What is Frozen Shoulder?
Frozen shoulder, also called adhesive capsulitis, is a painful condition in which the movement of the shoulder becomes restricted. Frozen shoulder occurs when the ligaments surrounding The shoulder joint swell and get stiff and result in restricting the mobility. Usually, people are diagnosed with the problem in only one of their shoulders, but sometimes it may affect the ligaments in both shoulders.
Frozen shoulder occurs when the strong tissue surrounding the shoulder (called The shoulder joint capsule) become thick, stiff, and inflamed. The condition is called ‘frozen’ shoulder because the more pain that is felt, the less likely the shoulder will be used. Lack of use causes the shoulder capsule to thicken and becomes tight, making the shoulder even more difficult to move — it’s ‘frozen’ in its position.
Who is at risk for developing frozen shoulder?
- Age: Affects adults between the ages of 40 and 60, but this condition can occur at any age.
- Gender: More common in women than men.
- Diabetes: People with diabetes are twice as likely to develop frozen shoulder than people without diabetes. Those with diabetes are also more likely to develop severe symptoms that are more difficult to treat.
- Other health diseases and conditions: Dupuytren’s contracture (a tissue disorder in the hands that causes fingers to bend) are at an increased risk of frozen shoulder, calcific tendonitis and rotator cuff tear , after an injury, overuse, heart disease, stroke, hypothyroidism (underactive thyroid gland), hyperthyroidism (overactive thyroid gland), Parkinson’s disease etc.
What are the signs and symptoms of frozen shoulder?
Symptoms of frozen shoulder are divided into three stages:
1. The ‘freezing’ stage:
The shoulder becomes stiff and is painful to move. The pain slowly increases. It may worsen at night. Inability to move the shoulder increases. This stage lasts 6 weeks to 9 months.
2. The ‘frozen’ stage:
In this stage, pain may lessen, but the shoulder remains stiff. This makes it more difficult to complete daily tasks and activities. This stage lasts 2 to 6 months.
3. The ‘thawing’ (recovery) stage:
In this stage, pain lessens, and ability to move the shoulder slowly improves. Full or near full recovery occurs as normal strength and motion return. The stage lasts 6 months to 2 years.
How is frozen shoulder diagnosed?
To diagnose frozen shoulder, your doctor will:
- a.) Discuss your symptoms and review your medical history.
- b.) Conduct a physical exam of your arms and shoulders:
- – The doctor will move your shoulder in all directions to check the range of motion and if there is pain with movement. This type of exam, in which your doctor is moving your arm and not you, is called determining your“passive range of motion.”
- – The doctor will also watch you move your shoulder to see your “active range of motion.”
- – The two types of motion are compared. People with frozen shoulder have limited range of both active and passive motion.
- c.) Imaging tests, such as X-rays, magnetic resonance imaging (MRI) and ultrasound, are usually not needed to diagnose frozen shoulder. They may be taken to look for other problems, such as arthritis.
What are the treatments for frozen shoulder?
The aim of treatment for frozen shoulder is to alleviate pain and preserve mobility and flexibility in the shoulder. However, recovery may be slow, as symptoms tend to persist for several years. If the problem persists, therapy and surgery may be needed to regain motion if it doesn’t return on its own.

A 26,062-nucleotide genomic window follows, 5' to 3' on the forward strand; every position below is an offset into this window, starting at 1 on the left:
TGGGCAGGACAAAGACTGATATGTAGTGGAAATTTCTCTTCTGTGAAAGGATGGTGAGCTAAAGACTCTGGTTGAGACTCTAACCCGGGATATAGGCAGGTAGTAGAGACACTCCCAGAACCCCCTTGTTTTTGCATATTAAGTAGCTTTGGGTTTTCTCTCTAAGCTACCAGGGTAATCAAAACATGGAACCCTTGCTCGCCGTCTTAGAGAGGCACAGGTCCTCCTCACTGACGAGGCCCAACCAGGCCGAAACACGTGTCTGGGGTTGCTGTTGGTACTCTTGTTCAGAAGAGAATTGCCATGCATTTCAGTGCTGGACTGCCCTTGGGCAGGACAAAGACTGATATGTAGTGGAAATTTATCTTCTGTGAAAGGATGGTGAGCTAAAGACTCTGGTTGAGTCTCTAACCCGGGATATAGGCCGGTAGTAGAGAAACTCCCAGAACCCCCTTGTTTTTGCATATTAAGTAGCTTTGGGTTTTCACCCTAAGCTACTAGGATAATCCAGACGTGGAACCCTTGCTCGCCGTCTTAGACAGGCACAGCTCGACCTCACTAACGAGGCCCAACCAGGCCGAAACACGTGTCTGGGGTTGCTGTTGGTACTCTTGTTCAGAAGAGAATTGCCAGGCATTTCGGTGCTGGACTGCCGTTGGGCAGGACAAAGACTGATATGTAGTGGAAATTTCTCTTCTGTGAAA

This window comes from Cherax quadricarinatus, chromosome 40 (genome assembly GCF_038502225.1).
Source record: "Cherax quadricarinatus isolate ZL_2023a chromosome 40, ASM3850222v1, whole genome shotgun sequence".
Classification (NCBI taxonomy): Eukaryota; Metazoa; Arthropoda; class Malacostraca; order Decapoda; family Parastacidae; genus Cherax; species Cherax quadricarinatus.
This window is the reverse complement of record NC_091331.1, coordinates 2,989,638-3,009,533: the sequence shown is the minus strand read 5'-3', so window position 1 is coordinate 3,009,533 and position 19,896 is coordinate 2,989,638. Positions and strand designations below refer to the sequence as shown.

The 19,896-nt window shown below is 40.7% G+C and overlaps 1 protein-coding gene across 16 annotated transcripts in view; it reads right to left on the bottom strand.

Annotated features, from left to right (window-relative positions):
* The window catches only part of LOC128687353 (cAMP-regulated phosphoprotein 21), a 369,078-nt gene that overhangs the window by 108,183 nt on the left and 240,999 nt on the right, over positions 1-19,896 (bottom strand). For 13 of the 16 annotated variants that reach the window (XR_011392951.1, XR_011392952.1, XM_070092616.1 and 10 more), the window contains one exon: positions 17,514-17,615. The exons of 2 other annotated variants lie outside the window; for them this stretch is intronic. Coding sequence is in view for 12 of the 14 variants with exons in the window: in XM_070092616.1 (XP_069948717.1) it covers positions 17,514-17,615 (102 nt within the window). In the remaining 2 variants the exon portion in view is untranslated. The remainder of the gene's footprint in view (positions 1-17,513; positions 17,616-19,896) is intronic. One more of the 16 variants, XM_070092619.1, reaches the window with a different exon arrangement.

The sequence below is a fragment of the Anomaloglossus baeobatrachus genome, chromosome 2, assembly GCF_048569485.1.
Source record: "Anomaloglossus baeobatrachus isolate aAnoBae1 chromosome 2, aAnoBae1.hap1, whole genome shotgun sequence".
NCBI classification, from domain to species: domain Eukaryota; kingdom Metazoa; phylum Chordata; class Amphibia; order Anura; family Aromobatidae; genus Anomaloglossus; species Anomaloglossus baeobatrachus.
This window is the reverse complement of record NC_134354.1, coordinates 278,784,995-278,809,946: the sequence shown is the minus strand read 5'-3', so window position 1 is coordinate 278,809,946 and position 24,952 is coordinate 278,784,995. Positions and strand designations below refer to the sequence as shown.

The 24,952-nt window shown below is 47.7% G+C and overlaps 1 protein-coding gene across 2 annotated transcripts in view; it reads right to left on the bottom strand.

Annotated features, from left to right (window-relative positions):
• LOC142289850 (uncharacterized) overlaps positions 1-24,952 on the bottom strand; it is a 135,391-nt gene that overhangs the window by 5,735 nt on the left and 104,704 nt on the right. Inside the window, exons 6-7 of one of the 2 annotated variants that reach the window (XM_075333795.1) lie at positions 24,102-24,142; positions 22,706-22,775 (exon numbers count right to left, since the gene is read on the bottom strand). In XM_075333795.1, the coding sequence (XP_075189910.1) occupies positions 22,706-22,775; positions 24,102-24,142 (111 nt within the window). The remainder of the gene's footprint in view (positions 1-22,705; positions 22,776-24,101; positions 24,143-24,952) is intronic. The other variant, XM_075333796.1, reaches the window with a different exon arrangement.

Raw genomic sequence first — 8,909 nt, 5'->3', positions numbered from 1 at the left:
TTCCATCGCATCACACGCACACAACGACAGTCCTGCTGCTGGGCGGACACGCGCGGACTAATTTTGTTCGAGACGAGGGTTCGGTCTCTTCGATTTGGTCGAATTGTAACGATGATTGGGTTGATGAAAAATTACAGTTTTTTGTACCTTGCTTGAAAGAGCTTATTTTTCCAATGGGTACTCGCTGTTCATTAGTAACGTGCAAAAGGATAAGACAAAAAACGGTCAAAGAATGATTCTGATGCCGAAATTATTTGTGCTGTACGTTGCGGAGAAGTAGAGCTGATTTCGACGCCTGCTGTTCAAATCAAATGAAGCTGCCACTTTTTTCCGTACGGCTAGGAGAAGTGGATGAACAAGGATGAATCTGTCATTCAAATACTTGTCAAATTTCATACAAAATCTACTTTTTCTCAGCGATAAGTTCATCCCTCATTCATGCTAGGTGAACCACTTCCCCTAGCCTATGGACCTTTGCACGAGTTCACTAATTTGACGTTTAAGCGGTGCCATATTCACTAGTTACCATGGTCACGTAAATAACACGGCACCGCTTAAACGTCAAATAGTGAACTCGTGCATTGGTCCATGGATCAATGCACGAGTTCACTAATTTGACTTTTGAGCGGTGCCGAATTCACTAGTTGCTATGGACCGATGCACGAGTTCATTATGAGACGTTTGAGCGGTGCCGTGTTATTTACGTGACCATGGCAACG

Some simple treatments include:
- 1. Hot and cold compresses. These help reduce pain and swelling.
- 2. Medicines that reduce pain and swelling. These include nonsteroidal anti-inflammatory drugs (NSAIDs), such as ibuprofen (Advil, Motrin), and acetaminophen (Tylenol). Other painkiller/anti-inflammatory drugs may be prescribed by your doctor. More severe pain and swelling may be managed by steroid injections. A corticosteroid, such as cortisone, is injected directly into The shoulder joint.
- 3. Physical therapy. Stretching and range of motion exercises taught by a physical therapist.
- 4. Home exercise program. Continue exercise program at home.
- 5. Transcutaneous electrical nerve stimulation (TENS). Use of a mall battery-operated device that reduces pain by blocking nerve impulses.If these simple treatments have not relieved pain and shoulder stiffness after about a year trial, other procedures may be tried. These include:
- 6. Shoulder manipulation – The shoulder joint is gently moved while you are under a general anesthetic (a drug that makes you completely unconscious).
- 7. Shoulder Arthroscopy Surgery: Your doctor will cut through the tight parts of your joint capsule (capsular release). Small pencil-sized instruments are inserted through small cuts around your shoulder.
These two procedures are often used together to get better results.
What’s the outlook for frozen shoulder?
Simple treatments, such as use of pain relievers and shoulder exercises, in combination with a cortisone injection, are often enough to restore motion and function within a year or less. Even left completely untreated, range of motion and use of the shoulder continue to get better on their own, but often over a slower course of time. Full or nearly full recovery is seen after about 2 years.
Can frozen shoulder be prevented?
The chance of a frozen shoulder can be prevented or at least lessened if physical therapy is started shortly after any shoulder injury in which shoulder movement is painful or difficult. Your orthopaedic doctor or physical therapist can develop an exercise program to meet your specific needs.